1. Prophylaxis: The prevention of postoperative infections caused by anaerobic bacteria, especially those associated with colonic, gastrointestinal and gynecological surgery. 2. Treatment of the following anaerobic infections.: Intraperitoneal infections: peritonitis, abscess; gynecological infections: endometritis, endomyometritis, tuboovarian abscess, bacterial septicaemia, post operative wound infections, skin and soft tissue infections, upper and lower respiratory tract infections: pneumonia, empyema, lung abscess. 3. Nonspecific vaginitis 4. Acute ulcerative gingivitis 5. Urogenital trichomoniasis in both male and female patients. 6. Mixed trichomonal and candidal infections. 7. Giardiasis 8. Intestinal amoebiasis 9. Amoebic involvement of the liver.
Dosage & Administration
Prevention of Postoperative Infections Adult: A single oral dose of 2g approximately 12 hours before surgery. Children less than 12 years: Data are not available to allow dosage recommendations for children below the age of 12 years in the prophylaxis of anaerobic infections. 1. Trichomoniasis: a single 2 g oral dose taken with food. Treat sexual partners with the same dose and at the same time 2. Giardiasis: Adults: a single 2 g dose taken with food. Pediatric patients older than three years of age: a single dose of 50 mg/kg (up to 2 g) with food 3. Amebiasis, Intestinal: Adults: 2 g per day for 3 days with food. Pediatric patients older than three years of age: 50 mg/kg/day (up to 2 g per day) for 3 days with food 4. Amebic liver abscess: Adults: 2 g per day for 3-5 days with food. Pediatric patients older than three years of age: 50 mg/kg/day (up to 2 g per day) for 3-5 days with food 5. Bacterial vaginosis: Non-pregnant, adult women: 2 g once daily for 2 days taken with food, or 1 g once daily for 5 days taken with food.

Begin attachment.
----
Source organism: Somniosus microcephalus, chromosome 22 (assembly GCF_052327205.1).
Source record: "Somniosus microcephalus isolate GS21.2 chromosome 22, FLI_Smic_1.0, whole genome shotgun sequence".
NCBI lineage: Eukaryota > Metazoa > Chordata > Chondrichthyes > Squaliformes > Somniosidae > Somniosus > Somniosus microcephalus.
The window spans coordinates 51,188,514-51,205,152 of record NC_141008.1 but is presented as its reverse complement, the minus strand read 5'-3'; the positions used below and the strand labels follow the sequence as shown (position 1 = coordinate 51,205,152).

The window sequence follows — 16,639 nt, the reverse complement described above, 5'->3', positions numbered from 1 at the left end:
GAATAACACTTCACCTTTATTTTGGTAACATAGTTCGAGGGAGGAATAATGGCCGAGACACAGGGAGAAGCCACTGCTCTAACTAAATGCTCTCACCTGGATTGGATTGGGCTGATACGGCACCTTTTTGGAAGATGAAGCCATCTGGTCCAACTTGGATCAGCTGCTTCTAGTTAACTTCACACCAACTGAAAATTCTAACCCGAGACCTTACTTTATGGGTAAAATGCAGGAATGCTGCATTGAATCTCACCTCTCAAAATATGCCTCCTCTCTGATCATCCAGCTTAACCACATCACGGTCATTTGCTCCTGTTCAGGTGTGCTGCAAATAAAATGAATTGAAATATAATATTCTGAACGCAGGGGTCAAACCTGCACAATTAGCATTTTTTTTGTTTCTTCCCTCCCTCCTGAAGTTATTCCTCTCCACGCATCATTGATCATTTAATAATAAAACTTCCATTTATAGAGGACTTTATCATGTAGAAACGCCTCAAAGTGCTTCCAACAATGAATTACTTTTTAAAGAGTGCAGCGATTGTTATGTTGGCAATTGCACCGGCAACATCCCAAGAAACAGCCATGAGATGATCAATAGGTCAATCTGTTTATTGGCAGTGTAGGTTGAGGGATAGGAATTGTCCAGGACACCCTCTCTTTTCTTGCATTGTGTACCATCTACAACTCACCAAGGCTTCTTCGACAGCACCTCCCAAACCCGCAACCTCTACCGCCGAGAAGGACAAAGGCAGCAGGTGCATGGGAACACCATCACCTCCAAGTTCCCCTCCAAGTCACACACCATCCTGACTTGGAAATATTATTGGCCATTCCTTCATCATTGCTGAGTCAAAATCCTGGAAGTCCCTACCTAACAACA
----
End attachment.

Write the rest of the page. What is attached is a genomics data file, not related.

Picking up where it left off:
Compounds of similar chemical structure have produced various neurological disturbances such as dizziness, vertigo, uncoordination, and ataxia. If, during therapy with tinidazole, abnormal neurological signs develop, therapy should be discontinued. Use in Pregnancy & Lactation: Tinidazole is contraindicated during the first trimester of pregnancy. While there is no evidence that tinidazole is harmful during the late stages of pregnancy, its use during the last two trimesters requires that the potential benefits outweigh the possible risk to mother and foetus. Tinidazole is excreted in breast milk in concentrations similar to those seen in serum. Tinidazole can be detected in breast milk for up to 72 hours following administration. Interruption of breast-feeding is recommended during tinidazole therapy and for 3 days following the last dose.